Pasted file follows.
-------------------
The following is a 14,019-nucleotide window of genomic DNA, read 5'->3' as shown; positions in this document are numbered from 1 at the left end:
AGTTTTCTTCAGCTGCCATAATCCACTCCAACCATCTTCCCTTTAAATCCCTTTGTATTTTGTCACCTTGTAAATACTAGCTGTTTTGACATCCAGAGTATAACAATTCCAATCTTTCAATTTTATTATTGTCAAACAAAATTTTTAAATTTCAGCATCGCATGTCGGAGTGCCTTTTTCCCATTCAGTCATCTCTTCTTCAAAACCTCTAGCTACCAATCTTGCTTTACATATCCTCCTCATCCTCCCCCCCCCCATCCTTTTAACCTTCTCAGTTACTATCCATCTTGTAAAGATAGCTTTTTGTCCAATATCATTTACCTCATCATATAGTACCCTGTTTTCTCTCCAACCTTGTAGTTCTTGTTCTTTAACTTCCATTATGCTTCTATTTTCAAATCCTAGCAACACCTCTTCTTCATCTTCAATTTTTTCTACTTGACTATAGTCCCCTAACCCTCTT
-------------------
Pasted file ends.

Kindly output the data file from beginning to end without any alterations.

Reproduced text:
The following is a 14,019-nucleotide window of genomic DNA, read 5'->3' as shown; positions in this document are numbered from 1 at the left end:
AGTTTTCTTCAGCTGCCATAATCCACTCCAACCATCTTCCCTTTAAATCCCTTTGTATTTTGTCACCTTGTAAATACTAGCTGTTTTGACATCCAGAGTATAACAATTCCAATCTTTCAATTTTATTATTGTCAAACAAAATTTTTAAATTTCAGCATCGCATGTCGGAGTGCCTTTTTCCCATTCAGTCATCTCTTCTTCAAAACCTCTAGCTACCAATCTTGCTTTACATATCCTCCTCATCCTCCCCCCCCCCATCCTTTTAACCTTCTCAGTTACTATCCATCTTGTAAAGATAGCTTTTTGTCCAATATCATTTACCTCATCATATAGTACCCTGTTTTCTCTCCAACCTTGTAGTTCTTGTTCTTTAACTTCCATTATGCTTCTATTTTCAAATCCTAGCAACACCTCTTCTTCATCTTCAATTTTTTCTACTTGACTATAGTCCCCTAACCCTCTT